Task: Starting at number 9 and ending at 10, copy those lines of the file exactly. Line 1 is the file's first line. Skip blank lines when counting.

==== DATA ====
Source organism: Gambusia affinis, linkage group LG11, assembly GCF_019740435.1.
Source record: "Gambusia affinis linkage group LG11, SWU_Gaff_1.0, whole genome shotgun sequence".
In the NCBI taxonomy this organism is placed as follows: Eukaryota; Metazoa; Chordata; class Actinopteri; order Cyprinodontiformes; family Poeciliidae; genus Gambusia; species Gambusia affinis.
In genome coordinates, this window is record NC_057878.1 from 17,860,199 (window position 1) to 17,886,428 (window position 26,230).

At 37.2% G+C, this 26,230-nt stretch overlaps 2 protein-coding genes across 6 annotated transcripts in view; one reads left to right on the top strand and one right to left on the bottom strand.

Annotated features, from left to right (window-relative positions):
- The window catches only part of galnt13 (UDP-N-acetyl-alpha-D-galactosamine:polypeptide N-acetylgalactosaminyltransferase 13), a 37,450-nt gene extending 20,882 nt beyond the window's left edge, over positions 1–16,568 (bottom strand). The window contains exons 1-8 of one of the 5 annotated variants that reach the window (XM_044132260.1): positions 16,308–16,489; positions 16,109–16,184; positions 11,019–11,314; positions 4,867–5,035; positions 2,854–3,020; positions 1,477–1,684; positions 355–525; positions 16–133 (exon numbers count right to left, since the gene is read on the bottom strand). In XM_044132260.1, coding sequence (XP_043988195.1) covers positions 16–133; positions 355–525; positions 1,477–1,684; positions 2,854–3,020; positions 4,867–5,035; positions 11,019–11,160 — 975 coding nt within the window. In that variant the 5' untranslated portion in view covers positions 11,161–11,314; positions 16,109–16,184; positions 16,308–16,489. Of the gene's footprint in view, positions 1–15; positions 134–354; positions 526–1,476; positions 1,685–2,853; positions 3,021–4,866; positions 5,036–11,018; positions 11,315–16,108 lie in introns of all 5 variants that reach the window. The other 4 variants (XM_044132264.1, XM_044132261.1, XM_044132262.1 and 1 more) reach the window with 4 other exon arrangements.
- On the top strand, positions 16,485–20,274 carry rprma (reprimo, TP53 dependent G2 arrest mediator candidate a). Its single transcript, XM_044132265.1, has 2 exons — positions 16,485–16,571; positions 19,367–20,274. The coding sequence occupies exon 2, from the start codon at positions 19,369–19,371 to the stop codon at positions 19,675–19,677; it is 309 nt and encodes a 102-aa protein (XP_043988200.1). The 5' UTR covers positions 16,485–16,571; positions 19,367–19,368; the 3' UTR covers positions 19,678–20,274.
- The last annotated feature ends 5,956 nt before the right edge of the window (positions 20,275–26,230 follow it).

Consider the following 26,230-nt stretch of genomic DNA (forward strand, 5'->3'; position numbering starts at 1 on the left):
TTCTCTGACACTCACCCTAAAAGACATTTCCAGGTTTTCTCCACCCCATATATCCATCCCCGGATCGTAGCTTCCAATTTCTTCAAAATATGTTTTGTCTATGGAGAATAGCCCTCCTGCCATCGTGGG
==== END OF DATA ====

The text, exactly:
- The last annotated feature ends 5,956 nt before the right edge of the window (positions 20,275–26,230 follow it).

Consider the following 26,230-nt stretch of genomic DNA (forward strand, 5'->3'; position numbering starts at 1 on the left):